EF! Newswire: Reportback from Lützerath

photo credit to Luetzibleibt

cross-posted from the EF! Newswire

In small gangs, cops start charging towards groups of protesters, beating up people with batons and pepper spray, kicking and pushing them to the ground. Dozens of people are injured, many with serious head injuries, treated by paramedics, and waiting for a helicopter to hospital.

Lützerath has become a battlefield, where cops defend fossil capital at all costs, enforcing climate catastrophe. From all over Germany, over a thousand police have come to coerce the eviction of Lützerath – the last remaining village being cleared for the expansion of the Garzweiler II opencast mine run by energy giant RWE. For years now activists had prepared for ‘Day X’ – built camps, barricades, tree houses, and tripods, and occupied houses to stop the destruction of the village. They rebuilt community in an area that had long been politically neglected, inhabitants intimidated and paid off, slowly cut off from infrastructure. The last remaining farmer, Eckardt Heukamp, lost his court case in 2022 and had to leave his family farm. This is the second time he’s had to move and see his home destroyed for the expansion of the mine.

Over the last couple of months, since my last visit, even more land has been lost to the mine, even more carbon dioxide has been emitted, habitats lost, political promises broken, livelihoods destroyed. All too clearly, the German state and energy giant RWE show us that they don’t care about our futures, about climate catastrophe, about the web of life that makes human life possible. Even liberal environmentalists are forced to recognise that the government doesn’t give a shit. It’s a coalition with the Green Party that is making this possible. The government will not protect us.

Cops and security forces are taking down structures, violently removing protesters. They have outsourced some of the dirtiest work to RWE personnel – the RWE fire brigade are evicting two tunnellers who locked on underneath the village, and RWE vehicles are used to transport protestors. In close collaboration with RWE, cops use water cannons, horses, and dogs to repress resistance, several people are bitten by dogs. Of course they refuse to investigate the cutting of safety lines, and the dangerous removal of protestors from treehouses and ropes.

Thousands have built and occupied structures, burning barricades, tripods, and monopods. Some take part in sitting blockades and demonstrations, putting their bodies in the way to stop the destruction. 35,000 came today to show that they oppose the eviction. And they are not giving up – groups of protesters have just entered the mine, people are burning police cars, and sabotaging machinery.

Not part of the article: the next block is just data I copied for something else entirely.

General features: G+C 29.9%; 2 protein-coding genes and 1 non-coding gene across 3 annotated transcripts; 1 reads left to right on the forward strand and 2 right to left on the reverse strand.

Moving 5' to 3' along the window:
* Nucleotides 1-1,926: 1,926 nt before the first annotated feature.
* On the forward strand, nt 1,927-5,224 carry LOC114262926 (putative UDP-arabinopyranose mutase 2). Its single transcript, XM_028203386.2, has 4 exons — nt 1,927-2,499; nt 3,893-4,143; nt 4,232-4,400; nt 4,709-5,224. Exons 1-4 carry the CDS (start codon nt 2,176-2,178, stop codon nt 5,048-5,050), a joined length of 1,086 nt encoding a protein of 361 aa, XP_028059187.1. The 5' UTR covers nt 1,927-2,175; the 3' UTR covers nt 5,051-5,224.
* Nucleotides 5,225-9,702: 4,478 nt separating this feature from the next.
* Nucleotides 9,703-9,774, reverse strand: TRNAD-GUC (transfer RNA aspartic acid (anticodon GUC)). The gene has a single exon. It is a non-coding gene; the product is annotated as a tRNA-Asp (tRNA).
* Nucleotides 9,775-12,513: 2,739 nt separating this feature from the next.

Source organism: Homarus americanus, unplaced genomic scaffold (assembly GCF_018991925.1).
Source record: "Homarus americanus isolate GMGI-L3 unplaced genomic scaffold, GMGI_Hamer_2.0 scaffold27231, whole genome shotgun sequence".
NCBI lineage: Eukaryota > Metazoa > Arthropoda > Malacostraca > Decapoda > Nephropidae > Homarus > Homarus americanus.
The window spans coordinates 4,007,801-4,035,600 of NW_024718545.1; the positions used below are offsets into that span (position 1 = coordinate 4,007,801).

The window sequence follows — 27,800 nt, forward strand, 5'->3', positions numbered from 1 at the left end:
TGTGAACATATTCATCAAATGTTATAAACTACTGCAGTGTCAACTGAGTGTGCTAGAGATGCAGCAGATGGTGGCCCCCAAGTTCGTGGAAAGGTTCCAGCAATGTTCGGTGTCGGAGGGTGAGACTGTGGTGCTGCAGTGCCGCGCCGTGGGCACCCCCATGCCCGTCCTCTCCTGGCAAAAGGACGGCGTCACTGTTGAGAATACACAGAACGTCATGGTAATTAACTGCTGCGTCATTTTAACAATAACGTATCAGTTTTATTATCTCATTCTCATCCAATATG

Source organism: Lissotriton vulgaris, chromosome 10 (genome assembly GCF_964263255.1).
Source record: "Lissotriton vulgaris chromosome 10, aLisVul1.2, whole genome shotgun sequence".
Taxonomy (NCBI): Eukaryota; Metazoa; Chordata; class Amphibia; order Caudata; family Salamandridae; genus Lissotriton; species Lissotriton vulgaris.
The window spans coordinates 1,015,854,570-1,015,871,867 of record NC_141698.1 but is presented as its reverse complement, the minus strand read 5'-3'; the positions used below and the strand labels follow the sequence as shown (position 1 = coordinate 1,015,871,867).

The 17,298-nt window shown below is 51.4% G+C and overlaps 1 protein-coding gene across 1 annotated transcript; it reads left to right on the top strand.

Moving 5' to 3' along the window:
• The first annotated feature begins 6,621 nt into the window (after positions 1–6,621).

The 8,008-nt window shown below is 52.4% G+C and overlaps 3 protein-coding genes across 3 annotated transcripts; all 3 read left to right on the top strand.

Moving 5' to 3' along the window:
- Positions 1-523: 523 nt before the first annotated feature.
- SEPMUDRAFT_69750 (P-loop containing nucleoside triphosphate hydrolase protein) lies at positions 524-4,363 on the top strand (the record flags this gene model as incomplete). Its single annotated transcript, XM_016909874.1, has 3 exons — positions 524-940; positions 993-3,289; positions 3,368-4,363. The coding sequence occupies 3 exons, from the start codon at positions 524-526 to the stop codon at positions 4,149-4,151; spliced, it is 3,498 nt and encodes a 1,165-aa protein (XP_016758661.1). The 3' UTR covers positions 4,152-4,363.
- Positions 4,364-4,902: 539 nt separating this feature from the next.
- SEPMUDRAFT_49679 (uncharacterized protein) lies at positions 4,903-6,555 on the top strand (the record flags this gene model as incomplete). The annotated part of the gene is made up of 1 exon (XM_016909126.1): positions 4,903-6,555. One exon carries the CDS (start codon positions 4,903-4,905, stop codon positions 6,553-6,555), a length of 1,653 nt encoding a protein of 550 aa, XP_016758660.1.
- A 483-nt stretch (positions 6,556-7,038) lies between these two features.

They build on a long history of combative resistance in this region of Germany, called the Rhineland. Since the 70s, local groups have fought back against RWE. For over 10 years, the Hambacher Forest occupation resisted (and partially stopped) the destruction of the ancient forest and the expansion of the neighbouring Hambach coal mine – through blockades, sabotage, occupations, building tree houses, tunnels, and many other forms of resistance. The Hambacher Forest occupation, just like Lützerath, has always been not just about stopping a coal mine, but about alternative ways of living and organising together, about solidarity and mutual aid, about anarchist values and practices – a world without coal, police, prisons, and borders, a fight against colonialism, capitalism, patriarchy, and the state.

But this resistance has always been diverse too. In Lützerath, we see black bloc and church groups, students and pensioners, Fridays for the Future and antifascists. We see solidarity with Rojava and the Zapatistas. People coming together who might not otherwise meet, talking and connecting, sharing skills and building community.

Lützerath is the latest of dozens of villages that have been evicted, inhabitants dispossessed under old Nazi legislation, to facilitate the expansion of lignite coal mines, the dirtiest and most carbon intensive form of electricity generation. This eviction takes place three years after the eviction of the neighbouring Hambacher Forest in 2018, which lasted over four weeks and led to the death of a young film maker. The eviction was stopped by the courts in October 2018, and later declared illegal.

Financed by Deutsche Bank and HSBC Bank, among others, RWE are planning to extract a further 280 million tonnes of coal from the Garzweiler mine. The company itself has admitted that the coal that is being mined here is not necessary for the country’s energy supply. It’s part of a deal between RWE and the government which brings forward the end date of lignite coal mining in Germany from 2038 to 2030, “saving” five remaining villages. But studies show that by reconnecting two generating units and increasing annual extraction, the amount of total coal burnt is hardly reduced at all.